Peliti Seed Bank

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Jeffrey Andreoni:

"The “live” seed bank Peliti, which has been raising awareness about endangered varieties of heritage seeds since 1995. Once tiny, now Peliti is an NGO that receives thousands of visitors for its annual seed swap where you can get a mind-boggling number of seed varieties for free. It’s the biggest event of its kind in the world with an estimated 5,000 visitors from about 50 different countries in 2013. Recently I had the opportunity to interview one of the 200 Peliti volunteers, who are spread throughout Greece and beyond.

They call themselves a “live seed bank” because traditional seed banks store seeds under refrigeration, sometimes for up 15 years, which is “more like a seed museum than a seed bank,” according to volunteer Vasso Kanellopoulou. Peliti concentrates on keeping their seeds reproducing and germinating so they don’t fall victim to genetic erosion. Originally they started out with only a few hundred varieties, now they have thousands they’re saving from extinction.

Peliti isn’t just a community. It is yet another node within the larger global seed-saver network. They are now morphing into a decentralized network themselves. Their organization has given birth to many satellite communities that are linked with one another via a Google Group.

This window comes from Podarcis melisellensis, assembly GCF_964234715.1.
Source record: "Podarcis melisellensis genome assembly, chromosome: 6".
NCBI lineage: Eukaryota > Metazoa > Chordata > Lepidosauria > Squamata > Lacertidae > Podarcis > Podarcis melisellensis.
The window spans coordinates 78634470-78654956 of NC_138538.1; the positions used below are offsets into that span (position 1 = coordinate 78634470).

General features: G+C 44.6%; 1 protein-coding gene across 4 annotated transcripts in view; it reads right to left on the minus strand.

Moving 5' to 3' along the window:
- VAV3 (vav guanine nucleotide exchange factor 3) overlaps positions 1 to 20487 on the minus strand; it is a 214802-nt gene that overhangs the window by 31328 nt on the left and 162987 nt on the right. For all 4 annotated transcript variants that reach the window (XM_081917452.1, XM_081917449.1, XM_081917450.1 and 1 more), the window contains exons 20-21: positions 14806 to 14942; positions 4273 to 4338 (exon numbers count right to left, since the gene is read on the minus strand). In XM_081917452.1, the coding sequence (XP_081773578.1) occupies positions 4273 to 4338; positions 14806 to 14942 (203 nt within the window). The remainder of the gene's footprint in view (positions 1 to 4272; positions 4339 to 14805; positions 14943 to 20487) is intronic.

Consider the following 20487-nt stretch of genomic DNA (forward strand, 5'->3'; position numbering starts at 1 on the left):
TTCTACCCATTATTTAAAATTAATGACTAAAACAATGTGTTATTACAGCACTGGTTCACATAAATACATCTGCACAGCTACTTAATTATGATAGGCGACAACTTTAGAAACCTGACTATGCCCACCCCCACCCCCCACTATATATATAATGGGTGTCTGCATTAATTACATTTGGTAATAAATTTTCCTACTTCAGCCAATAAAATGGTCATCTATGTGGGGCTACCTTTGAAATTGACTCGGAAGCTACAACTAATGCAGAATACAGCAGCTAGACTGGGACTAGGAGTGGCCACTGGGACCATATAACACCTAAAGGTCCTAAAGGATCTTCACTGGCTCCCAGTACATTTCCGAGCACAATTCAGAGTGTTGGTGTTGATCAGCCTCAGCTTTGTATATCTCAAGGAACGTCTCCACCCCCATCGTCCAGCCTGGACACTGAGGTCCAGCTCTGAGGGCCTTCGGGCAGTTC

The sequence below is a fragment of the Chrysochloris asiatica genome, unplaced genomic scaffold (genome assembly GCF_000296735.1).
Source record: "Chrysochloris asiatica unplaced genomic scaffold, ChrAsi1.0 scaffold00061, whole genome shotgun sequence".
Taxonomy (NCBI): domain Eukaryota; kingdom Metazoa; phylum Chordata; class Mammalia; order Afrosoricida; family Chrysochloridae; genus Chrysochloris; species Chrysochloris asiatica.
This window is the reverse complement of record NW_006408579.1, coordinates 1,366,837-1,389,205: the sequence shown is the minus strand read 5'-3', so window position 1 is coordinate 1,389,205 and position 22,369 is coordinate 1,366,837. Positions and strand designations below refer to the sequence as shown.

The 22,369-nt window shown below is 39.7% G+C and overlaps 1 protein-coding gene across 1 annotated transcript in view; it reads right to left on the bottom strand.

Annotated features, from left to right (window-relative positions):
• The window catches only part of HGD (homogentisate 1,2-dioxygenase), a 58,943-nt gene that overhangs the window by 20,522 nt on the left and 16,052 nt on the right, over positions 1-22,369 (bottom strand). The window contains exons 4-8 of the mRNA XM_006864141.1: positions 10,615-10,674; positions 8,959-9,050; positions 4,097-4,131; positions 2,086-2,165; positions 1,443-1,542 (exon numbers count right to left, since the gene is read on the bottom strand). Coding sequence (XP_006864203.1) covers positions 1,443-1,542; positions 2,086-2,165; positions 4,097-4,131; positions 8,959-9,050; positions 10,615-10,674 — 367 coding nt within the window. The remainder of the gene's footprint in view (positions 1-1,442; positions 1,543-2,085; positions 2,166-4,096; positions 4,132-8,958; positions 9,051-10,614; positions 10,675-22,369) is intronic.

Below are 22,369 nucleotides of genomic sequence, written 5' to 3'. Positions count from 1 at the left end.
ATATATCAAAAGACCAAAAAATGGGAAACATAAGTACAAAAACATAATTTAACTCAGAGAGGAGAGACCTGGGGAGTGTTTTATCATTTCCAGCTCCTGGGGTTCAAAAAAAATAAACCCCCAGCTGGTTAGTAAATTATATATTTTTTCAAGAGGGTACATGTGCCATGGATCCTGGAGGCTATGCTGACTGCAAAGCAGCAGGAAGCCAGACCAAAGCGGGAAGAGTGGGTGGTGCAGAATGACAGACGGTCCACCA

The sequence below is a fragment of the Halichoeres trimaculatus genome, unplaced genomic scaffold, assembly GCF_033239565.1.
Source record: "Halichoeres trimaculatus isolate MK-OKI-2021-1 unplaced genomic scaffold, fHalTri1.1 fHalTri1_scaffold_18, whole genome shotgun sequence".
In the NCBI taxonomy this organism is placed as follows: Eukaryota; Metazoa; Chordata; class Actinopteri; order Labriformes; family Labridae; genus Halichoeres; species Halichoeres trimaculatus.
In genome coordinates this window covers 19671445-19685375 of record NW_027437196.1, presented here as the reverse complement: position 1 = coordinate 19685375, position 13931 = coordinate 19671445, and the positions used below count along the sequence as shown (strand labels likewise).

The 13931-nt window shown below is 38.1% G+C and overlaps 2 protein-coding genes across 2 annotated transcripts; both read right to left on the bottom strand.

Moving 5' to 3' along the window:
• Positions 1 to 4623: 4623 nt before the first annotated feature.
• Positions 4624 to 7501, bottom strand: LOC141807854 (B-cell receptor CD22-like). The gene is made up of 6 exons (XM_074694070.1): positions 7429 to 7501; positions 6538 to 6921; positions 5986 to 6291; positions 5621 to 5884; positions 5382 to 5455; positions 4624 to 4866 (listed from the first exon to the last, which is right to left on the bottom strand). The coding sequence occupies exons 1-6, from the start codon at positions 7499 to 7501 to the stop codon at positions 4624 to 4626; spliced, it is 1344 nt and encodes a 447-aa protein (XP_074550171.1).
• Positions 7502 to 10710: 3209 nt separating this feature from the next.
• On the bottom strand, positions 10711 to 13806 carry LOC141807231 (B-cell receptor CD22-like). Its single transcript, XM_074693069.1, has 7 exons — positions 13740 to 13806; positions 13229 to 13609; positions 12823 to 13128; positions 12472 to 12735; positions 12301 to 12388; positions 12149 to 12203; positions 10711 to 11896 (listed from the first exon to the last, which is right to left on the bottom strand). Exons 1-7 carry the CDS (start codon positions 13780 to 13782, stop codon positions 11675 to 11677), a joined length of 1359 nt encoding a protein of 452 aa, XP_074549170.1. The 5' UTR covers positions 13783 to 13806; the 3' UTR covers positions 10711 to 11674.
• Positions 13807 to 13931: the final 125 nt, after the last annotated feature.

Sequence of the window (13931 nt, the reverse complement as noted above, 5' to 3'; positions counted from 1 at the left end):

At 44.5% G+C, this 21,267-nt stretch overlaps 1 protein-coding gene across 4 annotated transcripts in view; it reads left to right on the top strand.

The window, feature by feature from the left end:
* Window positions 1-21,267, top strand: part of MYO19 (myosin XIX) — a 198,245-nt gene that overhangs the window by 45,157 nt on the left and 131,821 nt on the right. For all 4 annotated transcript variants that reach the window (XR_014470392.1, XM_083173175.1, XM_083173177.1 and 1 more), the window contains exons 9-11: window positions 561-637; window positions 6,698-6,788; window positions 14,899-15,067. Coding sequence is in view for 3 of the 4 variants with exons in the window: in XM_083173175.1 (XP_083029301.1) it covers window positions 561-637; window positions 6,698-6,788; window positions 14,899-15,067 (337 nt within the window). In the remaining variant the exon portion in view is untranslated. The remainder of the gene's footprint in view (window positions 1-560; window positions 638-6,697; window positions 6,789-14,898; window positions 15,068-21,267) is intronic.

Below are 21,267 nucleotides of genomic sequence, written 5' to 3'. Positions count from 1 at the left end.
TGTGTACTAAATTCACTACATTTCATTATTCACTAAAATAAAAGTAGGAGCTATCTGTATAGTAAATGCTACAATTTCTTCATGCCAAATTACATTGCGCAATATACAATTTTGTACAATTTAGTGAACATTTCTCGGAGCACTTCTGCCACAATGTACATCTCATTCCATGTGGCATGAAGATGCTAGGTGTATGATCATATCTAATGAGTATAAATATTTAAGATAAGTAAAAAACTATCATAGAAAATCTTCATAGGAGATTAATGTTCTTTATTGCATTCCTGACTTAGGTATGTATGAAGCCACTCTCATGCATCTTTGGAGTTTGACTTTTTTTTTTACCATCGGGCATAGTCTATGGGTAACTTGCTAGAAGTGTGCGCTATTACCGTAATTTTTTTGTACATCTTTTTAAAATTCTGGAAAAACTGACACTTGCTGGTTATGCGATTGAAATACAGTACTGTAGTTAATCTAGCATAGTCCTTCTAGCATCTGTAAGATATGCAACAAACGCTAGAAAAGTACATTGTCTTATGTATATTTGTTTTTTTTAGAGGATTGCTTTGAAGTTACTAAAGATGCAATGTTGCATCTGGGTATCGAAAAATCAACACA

These satellite communities, one of which is in Athens, organize local seed swaps for those unable to travel to Peliti. The local seed swaps emerged from a growing interest by urban farmers in Greece who wanted more heritage seeds after the financial crisis. Peliti is encouraging growth of urban agriculture throughout their network.

Their organization goes even further, with a consortium of seed savers being represented in the European Union by a team of lawyers. They’ve also helped stop a law against heritage seeds in the E.U. parliament. Ironically, it was the Greek government that proposed the legislation that had seed savers all over Europe worried. Thankfully the E.U. parliament has rewritten the legislation after hearing the complaints.

Recently, Peliti launched International Seed Days, a series of meetings attended by delegations from more than 18 countries. The meetings are closed to the public and take place two days before the seed swap. The renowned activist Vandana Shiva spoke at International Seed Days last year.

Panagiotis Sainatoudis, Peliti’s founder, says that one of the organization’s basic principles is “to support man’s freedom to keep his own seed so he won’t depend every year on seed purchase, commerce, not even on the seeds supplied by Peliti.” When you get connected to the Peliti network, you automatically gain some autonomy." (http://www.yesmagazine.org/planet/how-low-tech-seed-bank-greece-saves-thousands-heritage-crops)


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